American Fancy Rat & Mouse Association

This article is from the WSSF 2012 AFRMA Rat & Mouse Tales news-magazine.


Son With Rat Bite Fever; Diseases From Rats
Son With Rat Bite Fever

Trista, IN, e-mail
QHello my name is Trista, and I live in southern Indiana. My son was just diagnosed with rat bite fever. He was very sick and admitted to Riley’s Children’s Hospital. The disease is so rare that the doctors had a hard time diagnosing him. I purchased these pet rats from a local pet store. What should I do? I have had to take off from work for 12 weeks to try and figure out what the next step is. The company I purchased them from is very reluctant and will not help in any way, shape, or form.

AWhile rat bite fever (RBF) is very uncommon, it is a known risk from getting rats from pet stores. I am sorry that your son was sick. We typically don’t have the two bacteria associated with this disease (Strep. moniliformis or Spirillum minus) in research colonies; however, these bacteria are considered commensals in the rat respiratory tract. Rats with Mycoplasma sp. or CAR bacillis infections are at greater risk of carrying the bacteria associated with RBF. There is an older question where I did an in depth explanation of this disease previously [see the article “Rat Bite Fever” in the WSSF2009 issue, Ed.]. Most pet stores sell rats as-is with no guarantees that their animals are free of the zoonotic diseases. Carmen Jane Booth, D.V.M., Ph.D.

Diseases From Rats

Cheryl Love, Facebook
QCan someone please tell me where I can get good medical proof that fancy rats do not carry any diseases that are transmittable to humans? I have been in a long argument with many people who think they carry rabies, plague, etc. As a breeder, I know this is untrue, as well as being an ex animal health tech, but I can’t seem to find any great articles on the subject.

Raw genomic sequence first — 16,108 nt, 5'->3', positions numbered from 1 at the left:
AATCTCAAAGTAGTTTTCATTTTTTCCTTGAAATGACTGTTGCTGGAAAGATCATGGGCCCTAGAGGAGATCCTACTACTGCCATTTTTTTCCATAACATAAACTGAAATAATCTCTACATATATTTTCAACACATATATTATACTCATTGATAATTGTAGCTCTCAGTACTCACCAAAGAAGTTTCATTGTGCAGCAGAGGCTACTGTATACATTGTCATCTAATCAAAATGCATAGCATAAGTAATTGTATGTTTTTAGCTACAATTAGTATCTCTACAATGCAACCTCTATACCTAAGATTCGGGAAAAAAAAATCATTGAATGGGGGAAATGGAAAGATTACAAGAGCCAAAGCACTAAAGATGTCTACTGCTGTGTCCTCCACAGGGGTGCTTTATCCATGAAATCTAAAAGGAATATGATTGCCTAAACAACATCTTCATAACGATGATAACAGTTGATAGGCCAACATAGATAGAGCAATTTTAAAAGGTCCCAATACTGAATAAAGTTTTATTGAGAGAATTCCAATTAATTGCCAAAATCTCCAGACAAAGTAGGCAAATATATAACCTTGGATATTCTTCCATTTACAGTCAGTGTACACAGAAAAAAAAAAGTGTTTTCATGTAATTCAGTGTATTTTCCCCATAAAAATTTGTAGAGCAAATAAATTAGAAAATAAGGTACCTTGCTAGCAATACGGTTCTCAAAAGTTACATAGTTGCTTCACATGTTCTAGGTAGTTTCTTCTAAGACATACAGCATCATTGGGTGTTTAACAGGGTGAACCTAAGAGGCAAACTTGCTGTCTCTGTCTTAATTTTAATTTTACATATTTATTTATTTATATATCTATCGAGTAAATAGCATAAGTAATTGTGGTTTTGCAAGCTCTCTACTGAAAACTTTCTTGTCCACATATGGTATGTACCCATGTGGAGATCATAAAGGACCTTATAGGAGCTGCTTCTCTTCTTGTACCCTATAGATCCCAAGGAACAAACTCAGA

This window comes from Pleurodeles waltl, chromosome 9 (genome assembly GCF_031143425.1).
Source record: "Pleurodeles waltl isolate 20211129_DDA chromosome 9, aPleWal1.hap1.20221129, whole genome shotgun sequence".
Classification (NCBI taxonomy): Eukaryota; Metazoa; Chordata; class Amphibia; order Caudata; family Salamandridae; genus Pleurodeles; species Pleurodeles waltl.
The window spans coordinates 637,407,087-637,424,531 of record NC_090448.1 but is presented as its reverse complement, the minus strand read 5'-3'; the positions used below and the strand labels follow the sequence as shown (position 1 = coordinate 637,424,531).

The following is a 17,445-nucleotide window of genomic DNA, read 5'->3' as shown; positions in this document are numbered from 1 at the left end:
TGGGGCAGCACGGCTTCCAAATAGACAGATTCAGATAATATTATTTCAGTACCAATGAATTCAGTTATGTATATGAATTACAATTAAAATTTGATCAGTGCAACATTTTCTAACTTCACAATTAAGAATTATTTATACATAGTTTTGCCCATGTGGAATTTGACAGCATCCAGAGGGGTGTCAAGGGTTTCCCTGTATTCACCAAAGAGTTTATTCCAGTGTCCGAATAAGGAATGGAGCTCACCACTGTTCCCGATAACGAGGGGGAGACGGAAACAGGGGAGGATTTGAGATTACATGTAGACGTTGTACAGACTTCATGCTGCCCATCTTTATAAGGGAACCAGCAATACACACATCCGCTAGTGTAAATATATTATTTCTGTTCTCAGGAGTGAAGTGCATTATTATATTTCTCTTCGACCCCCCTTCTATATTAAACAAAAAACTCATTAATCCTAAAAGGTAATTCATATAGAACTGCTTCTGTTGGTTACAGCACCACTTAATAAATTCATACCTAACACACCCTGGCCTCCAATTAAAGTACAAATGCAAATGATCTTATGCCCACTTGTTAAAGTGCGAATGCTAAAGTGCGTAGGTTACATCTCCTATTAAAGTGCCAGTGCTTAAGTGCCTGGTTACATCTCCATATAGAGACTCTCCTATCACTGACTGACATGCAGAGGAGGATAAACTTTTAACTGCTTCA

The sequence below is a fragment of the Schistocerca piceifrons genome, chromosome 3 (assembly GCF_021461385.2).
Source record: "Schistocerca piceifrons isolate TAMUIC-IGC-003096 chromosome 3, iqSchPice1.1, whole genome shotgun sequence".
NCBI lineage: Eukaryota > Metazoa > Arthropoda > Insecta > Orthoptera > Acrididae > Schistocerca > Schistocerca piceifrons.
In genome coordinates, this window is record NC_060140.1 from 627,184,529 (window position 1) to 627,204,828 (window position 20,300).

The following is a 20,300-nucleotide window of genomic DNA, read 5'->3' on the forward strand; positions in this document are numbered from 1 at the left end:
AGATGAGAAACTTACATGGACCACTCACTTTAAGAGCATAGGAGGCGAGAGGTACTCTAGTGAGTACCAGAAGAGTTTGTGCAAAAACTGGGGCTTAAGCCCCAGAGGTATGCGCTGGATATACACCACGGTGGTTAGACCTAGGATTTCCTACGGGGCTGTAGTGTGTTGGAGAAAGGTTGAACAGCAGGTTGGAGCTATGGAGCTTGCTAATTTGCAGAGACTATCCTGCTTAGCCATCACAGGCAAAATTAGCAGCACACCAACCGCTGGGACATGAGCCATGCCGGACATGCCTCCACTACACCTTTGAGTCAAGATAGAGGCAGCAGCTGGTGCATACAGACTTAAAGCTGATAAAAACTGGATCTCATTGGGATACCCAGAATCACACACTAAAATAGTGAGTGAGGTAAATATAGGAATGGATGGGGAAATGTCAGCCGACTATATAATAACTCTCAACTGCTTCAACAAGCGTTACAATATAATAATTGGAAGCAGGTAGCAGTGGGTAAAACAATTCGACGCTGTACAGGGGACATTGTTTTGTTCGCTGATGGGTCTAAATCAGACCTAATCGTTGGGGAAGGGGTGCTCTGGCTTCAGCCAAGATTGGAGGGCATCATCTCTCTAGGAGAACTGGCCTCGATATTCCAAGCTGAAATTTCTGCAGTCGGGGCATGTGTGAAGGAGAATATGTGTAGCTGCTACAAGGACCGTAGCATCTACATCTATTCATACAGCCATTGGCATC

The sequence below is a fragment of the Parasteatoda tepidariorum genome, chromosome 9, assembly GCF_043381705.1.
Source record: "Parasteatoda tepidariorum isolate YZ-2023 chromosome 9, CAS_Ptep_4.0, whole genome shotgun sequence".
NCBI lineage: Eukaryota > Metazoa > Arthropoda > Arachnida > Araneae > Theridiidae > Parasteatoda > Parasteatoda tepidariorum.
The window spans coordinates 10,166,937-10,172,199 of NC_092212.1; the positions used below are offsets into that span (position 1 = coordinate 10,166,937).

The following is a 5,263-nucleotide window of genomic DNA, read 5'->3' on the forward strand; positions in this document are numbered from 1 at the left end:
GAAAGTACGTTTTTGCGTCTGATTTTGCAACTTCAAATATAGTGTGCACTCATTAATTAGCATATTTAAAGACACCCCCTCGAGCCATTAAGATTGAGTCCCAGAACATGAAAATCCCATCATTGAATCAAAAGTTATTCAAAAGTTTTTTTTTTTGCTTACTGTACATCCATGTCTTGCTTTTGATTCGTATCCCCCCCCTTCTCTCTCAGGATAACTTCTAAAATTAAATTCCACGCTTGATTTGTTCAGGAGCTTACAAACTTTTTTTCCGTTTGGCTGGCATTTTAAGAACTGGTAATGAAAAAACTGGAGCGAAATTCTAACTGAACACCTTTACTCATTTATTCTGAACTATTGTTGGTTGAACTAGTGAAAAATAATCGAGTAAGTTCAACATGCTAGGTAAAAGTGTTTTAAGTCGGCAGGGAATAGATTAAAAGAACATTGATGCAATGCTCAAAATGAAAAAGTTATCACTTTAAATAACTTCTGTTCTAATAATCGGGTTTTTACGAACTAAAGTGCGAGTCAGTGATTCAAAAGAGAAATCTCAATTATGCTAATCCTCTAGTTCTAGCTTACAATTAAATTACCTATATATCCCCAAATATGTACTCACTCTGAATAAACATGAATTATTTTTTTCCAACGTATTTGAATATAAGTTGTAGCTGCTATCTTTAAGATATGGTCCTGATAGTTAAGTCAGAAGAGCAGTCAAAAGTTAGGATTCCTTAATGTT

AThe following articles from Carmen Jane Booth, D.V.M., Ph.D., on the AFRMA web site tell more about some of the problems a person may encounter:

And for more on zoonotic diseases see:

While a person can get a number of diseases from many species of animals, it is unlikely, though not impossible, to get something from pet rats. There have been very few incidents of diseases that have been known to have come from domestic pet rats. There is an article “Reducing the risk of human infection from pet rodents” written for those in the U.K. In this article it lists Leptospirosis sp., Hantavirus, Rat Bite Fever from Streptobacillus moniliformis, and LCMV (Lymphocytic choriomeningitis virus) as being the most common diseases people can get from pet rats. Good hygiene is important when handling animals of any kind. And don’t let pet rats (or mice) be exposed to wild rats (or mice) at any time. Karen Robbins *

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Updated January 25, 2015